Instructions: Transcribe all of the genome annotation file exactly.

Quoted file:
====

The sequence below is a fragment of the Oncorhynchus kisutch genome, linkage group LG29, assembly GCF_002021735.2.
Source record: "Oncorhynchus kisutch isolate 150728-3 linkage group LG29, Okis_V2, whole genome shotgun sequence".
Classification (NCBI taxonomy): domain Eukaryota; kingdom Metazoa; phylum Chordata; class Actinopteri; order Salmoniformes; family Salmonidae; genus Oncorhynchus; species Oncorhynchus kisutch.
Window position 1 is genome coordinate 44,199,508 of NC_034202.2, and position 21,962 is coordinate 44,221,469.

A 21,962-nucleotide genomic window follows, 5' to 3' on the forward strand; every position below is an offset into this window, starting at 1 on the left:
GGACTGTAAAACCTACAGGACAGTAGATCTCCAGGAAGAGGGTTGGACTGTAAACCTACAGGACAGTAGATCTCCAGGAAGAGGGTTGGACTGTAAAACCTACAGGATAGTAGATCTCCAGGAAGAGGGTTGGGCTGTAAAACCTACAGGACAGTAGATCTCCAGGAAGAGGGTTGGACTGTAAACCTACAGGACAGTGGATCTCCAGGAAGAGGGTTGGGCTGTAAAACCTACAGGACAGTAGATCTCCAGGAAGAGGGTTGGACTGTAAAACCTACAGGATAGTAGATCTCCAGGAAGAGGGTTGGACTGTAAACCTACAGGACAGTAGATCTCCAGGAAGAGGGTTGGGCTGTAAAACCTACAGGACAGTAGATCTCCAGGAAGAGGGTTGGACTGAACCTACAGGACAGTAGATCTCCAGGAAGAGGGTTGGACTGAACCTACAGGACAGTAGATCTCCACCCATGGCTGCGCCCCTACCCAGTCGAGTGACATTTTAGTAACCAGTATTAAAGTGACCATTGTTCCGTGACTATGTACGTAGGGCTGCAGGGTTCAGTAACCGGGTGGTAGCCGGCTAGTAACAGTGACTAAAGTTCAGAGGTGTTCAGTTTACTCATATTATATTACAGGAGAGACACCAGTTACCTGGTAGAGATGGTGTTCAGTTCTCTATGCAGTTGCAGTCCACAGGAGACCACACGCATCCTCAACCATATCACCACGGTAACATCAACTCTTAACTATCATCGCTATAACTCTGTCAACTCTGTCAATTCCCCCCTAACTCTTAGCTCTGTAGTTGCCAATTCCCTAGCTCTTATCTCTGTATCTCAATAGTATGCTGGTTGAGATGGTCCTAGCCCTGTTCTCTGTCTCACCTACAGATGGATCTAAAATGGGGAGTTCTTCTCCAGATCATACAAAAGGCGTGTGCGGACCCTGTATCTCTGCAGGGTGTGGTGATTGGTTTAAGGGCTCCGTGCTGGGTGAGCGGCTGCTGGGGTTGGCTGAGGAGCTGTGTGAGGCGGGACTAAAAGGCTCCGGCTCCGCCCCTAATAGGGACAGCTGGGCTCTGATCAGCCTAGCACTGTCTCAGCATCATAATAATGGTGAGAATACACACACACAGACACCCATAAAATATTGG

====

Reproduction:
The sequence below is a fragment of the Oncorhynchus kisutch genome, linkage group LG29, assembly GCF_002021735.2.
Source record: "Oncorhynchus kisutch isolate 150728-3 linkage group LG29, Okis_V2, whole genome shotgun sequence".
Classification (NCBI taxonomy): domain Eukaryota; kingdom Metazoa; phylum Chordata; class Actinopteri; order Salmoniformes; family Salmonidae; genus Oncorhynchus; species Oncorhynchus kisutch.
Window position 1 is genome coordinate 44,199,508 of NC_034202.2, and position 21,962 is coordinate 44,221,469.

A 21,962-nucleotide genomic window follows, 5' to 3' on the forward strand; every position below is an offset into this window, starting at 1 on the left:
GGACTGTAAAACCTACAGGACAGTAGATCTCCAGGAAGAGGGTTGGACTGTAAACCTACAGGACAGTAGATCTCCAGGAAGAGGGTTGGACTGTAAAACCTACAGGATAGTAGATCTCCAGGAAGAGGGTTGGGCTGTAAAACCTACAGGACAGTAGATCTCCAGGAAGAGGGTTGGACTGTAAACCTACAGGACAGTGGATCTCCAGGAAGAGGGTTGGGCTGTAAAACCTACAGGACAGTAGATCTCCAGGAAGAGGGTTGGACTGTAAAACCTACAGGATAGTAGATCTCCAGGAAGAGGGTTGGACTGTAAACCTACAGGACAGTAGATCTCCAGGAAGAGGGTTGGGCTGTAAAACCTACAGGACAGTAGATCTCCAGGAAGAGGGTTGGACTGAACCTACAGGACAGTAGATCTCCAGGAAGAGGGTTGGACTGAACCTACAGGACAGTAGATCTCCACCCATGGCTGCGCCCCTACCCAGTCGAGTGACATTTTAGTAACCAGTATTAAAGTGACCATTGTTCCGTGACTATGTACGTAGGGCTGCAGGGTTCAGTAACCGGGTGGTAGCCGGCTAGTAACAGTGACTAAAGTTCAGAGGTGTTCAGTTTACTCATATTATATTACAGGAGAGACACCAGTTACCTGGTAGAGATGGTGTTCAGTTCTCTATGCAGTTGCAGTCCACAGGAGACCACACGCATCCTCAACCATATCACCACGGTAACATCAACTCTTAACTATCATCGCTATAACTCTGTCAACTCTGTCAATTCCCCCCTAACTCTTAGCTCTGTAGTTGCCAATTCCCTAGCTCTTATCTCTGTATCTCAATAGTATGCTGGTTGAGATGGTCCTAGCCCTGTTCTCTGTCTCACCTACAGATGGATCTAAAATGGGGAGTTCTTCTCCAGATCATACAAAAGGCGTGTGCGGACCCTGTATCTCTGCAGGGTGTGGTGATTGGTTTAAGGGCTCCGTGCTGGGTGAGCGGCTGCTGGGGTTGGCTGAGGAGCTGTGTGAGGCGGGACTAAAAGGCTCCGGCTCCGCCCCTAATAGGGACAGCTGGGCTCTGATCAGCCTAGCACTGTCTCAGCATCATAATAATGGTGAGAATACACACACACAGACACCCATAAAATATTGG